During his first meeting this week with His Royal Highness The Prime Minister, Britain’s newly-appointed Ambassador Simon Martin was very eloquent and forthright when expressing his views.
He candidly declared: “Bahrain deals with terror threats that jeopardise its security and stability just like other countries of the world do. Countries have the right to defend the aspirations of their citizens to live in a secure and stable atmosphere by eradicating terrorism, considered the most serious infringement on human rights.”
This is a refreshingly frank and to-the-point statement – the very opposite of what Switzerland and 32 other countries, knowing nothing about Bahrain, expressed recently along with unjust accusations.
To strengthen our logic let us go back to the summer of 1997 in London.
The British Press during that time, reported that six IRA terrorists had been jailed for 35 years each for plotting to black out London on a scale unseen since World War Two.
Prosecutors had revealed that the six IRA members planned to bomb electricity stations, paralysing power supplies to London and south-eastern England, in order to humiliate and punish Britain’s government for its policies in Northern Ireland.
One of the defendants denied these charges – claiming that they were merely planning a hoax to force the British authorities to shut down power supplies themselves, creating chaos in the capital.
The important point is that although this attempted sabotage was foiled, the Crown Court still delivered a severe and punitive verdict.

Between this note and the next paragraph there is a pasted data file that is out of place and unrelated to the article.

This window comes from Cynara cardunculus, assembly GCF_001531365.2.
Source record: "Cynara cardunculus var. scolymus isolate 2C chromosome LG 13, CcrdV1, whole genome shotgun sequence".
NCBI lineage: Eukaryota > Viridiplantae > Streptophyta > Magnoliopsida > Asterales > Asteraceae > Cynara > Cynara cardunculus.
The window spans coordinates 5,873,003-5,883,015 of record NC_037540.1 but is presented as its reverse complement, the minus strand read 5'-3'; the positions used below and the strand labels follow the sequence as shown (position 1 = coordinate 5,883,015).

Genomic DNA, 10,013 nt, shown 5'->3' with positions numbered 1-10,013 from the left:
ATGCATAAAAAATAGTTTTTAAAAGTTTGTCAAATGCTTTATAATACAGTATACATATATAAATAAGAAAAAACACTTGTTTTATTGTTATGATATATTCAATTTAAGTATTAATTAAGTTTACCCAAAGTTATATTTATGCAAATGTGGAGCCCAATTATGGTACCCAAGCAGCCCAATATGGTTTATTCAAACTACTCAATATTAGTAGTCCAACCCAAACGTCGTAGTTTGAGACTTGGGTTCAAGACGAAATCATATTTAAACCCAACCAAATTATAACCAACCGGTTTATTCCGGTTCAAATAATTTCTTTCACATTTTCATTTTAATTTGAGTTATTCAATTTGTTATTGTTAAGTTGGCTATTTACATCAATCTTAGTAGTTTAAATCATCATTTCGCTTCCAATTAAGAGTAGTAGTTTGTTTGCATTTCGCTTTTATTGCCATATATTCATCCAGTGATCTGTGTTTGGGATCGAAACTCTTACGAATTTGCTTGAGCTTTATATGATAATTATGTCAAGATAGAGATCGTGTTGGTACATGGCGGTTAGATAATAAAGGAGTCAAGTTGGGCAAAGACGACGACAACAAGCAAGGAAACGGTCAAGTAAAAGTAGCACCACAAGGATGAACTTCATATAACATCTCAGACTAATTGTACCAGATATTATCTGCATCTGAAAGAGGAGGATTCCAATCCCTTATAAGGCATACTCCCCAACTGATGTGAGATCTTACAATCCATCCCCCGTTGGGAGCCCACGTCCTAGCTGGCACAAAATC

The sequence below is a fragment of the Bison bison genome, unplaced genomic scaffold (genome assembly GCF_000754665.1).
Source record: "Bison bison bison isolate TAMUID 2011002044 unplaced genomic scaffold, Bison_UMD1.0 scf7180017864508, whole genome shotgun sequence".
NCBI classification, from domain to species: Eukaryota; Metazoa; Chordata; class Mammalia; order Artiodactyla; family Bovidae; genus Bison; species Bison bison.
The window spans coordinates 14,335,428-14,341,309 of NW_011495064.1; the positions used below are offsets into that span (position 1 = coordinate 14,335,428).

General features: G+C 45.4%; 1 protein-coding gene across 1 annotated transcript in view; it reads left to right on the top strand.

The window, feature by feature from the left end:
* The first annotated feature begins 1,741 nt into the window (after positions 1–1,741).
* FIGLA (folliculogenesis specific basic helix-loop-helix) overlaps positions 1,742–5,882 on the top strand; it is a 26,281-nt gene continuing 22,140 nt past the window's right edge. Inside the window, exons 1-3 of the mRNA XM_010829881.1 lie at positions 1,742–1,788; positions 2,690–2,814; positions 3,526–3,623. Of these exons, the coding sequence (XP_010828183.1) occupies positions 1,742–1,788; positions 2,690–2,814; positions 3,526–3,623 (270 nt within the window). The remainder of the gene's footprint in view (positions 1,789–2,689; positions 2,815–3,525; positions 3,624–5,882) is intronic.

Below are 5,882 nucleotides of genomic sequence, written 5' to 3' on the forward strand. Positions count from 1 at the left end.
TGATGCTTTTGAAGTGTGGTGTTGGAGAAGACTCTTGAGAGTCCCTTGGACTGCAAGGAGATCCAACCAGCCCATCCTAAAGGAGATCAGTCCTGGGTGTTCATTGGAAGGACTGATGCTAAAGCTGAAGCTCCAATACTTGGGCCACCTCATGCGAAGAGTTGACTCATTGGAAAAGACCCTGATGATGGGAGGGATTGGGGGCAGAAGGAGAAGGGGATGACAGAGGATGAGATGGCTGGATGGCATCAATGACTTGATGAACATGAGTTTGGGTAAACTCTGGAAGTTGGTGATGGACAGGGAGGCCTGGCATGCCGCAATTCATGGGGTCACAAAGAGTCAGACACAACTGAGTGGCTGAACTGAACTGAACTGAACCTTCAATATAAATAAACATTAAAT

Many will ask, was it not a very harsh penalty considering that no lives were lost or property damaged? But let us pause for a moment and consider the potential consequences of this crime had it reached fruition. It would undoubtedly have crippled hospital life support systems, created mayhem on roads and railways, and led to many deaths.
Back to Bahrain, where our police force regularly discovers bomb factories and arms caches, along with plans for terrorist acts.
Such plots, even when foiled, deserve the maximum penalty, as happened in that Crown Court in London. Bearing in mind that many, many policemen have died as a direct consequence of the evil weapons produced by such ‘factories’.
Judges, whether in Bahrain or anywhere else, must be totally dispassionate and neutral in their evaluation of a case, for they represent a nation’s conscience which cannot be manipulated by politics, emotions or misplaced compassion. Law and order must be objective and divorced from any human consideration.
Criminal laws are not based on compromise or fear of consequences, and should always remain society’s firm and unyielding guardian.